I asked my students to solve these brownie problems individually before sharing answers with a partner:
1. Share 12 brownies with 4 people
2. Share 6 brownies with 4 people
3. Share 3 brownies with 4 people
This revealed a lot of misconceptions about the meaning of fractions. On the third problem, Janessa thought each person would get 2 pieces, forgetting that one piece is 1/2 of a brownie and the other piece is 1/4 of a brownie for a combined total of 3/4 of a brownie.
Cristal also looked at these parts as 2 pieces. However, she called it 2/3 of a brownie because she saw "2 of 3 parts of a brownie," forgetting that thirds of the same whole must be equal.
On the second problem, Gabriela forgot that she was sharing 6 brownies with four children (instead of 3 children).
Jason showed me how he moved one corner from each brownie to form another 3/4 of a brownie for the fourth person.
Angel and Ediverto, who mainstream daily into my classroom from 11:30 AM to 2:24 PM, both had interesting solutions.
Angel could see that the brownie parts were 1/2 and 1/4, but didn't know how to combine these. He finally saw that 1/2 was the same as 2/4. This helped him write "2/4 + 1/4 = 3/4."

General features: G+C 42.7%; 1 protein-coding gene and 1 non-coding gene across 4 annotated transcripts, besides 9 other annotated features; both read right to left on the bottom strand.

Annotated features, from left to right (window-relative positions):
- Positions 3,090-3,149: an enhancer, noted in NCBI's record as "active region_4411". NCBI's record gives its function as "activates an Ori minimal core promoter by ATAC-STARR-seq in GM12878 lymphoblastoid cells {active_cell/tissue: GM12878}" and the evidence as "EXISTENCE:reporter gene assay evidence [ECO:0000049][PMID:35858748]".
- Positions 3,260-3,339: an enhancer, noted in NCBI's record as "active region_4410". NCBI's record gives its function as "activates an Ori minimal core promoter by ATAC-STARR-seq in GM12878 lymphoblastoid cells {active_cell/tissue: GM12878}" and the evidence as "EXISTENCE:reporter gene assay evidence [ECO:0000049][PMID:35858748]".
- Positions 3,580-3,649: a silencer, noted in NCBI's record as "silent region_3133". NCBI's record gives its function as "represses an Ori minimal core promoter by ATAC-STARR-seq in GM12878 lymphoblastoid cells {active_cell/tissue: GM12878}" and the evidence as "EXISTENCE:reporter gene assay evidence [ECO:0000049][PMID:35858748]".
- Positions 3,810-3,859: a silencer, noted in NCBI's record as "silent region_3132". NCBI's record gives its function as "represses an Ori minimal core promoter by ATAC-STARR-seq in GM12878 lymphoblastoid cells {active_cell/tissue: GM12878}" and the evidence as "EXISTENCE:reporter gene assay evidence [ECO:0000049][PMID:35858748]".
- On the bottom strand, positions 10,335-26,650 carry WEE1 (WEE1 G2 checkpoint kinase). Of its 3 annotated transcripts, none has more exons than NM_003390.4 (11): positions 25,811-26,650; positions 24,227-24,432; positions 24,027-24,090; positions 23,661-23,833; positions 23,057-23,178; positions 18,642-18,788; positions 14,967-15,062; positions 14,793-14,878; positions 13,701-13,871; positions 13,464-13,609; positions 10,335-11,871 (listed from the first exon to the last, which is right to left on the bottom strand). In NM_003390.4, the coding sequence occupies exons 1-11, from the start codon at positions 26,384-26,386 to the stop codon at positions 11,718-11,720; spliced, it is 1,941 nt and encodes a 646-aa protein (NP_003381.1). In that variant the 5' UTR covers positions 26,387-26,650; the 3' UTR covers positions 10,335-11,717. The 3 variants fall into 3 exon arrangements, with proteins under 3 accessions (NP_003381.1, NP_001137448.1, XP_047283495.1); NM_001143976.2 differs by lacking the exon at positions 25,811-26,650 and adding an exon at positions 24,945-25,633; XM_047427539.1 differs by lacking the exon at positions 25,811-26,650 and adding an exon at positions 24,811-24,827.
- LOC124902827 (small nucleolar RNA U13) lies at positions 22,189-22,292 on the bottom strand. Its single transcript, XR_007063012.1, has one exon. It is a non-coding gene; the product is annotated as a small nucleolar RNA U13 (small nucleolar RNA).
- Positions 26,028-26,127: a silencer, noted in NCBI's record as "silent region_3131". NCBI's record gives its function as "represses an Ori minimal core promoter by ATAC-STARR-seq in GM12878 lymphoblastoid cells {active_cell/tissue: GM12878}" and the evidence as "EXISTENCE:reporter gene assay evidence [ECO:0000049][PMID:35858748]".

Mrs. Fuerte, Ediverto's Educational Aide, wrote the names of his friends across the top of the paper to help the boys understand the problem. Without any further coaching, Ediverto cut the paper brownies apart, and wrote 1 2/4 on his paper and underneath it simplified this to 1 1/2.
Later, he and Angel proudly showed the class their solutions for sharing 3 brownies with 4 people. Ediverto, who never speaks a word, points to each part and then holds up 3 fingers to show 3 of 4 equal parts.
Great job, men!! :)
Every time I present a new fraction problem, it amazes me how much the children still struggle with the concepts of correctly naming the fractional parts and realizing what represents the whole.
Patricio, who recently got a new calculator, was fascinated to see that 3 divided by 4 on his calculator was the same as 3 brownies shared with 4 children--or 0.75 which equals 3 quarters or 3/4 of a brownie each. He was very proud to present each of these ideas to the class.
Very fun, Mariana! :) Well done.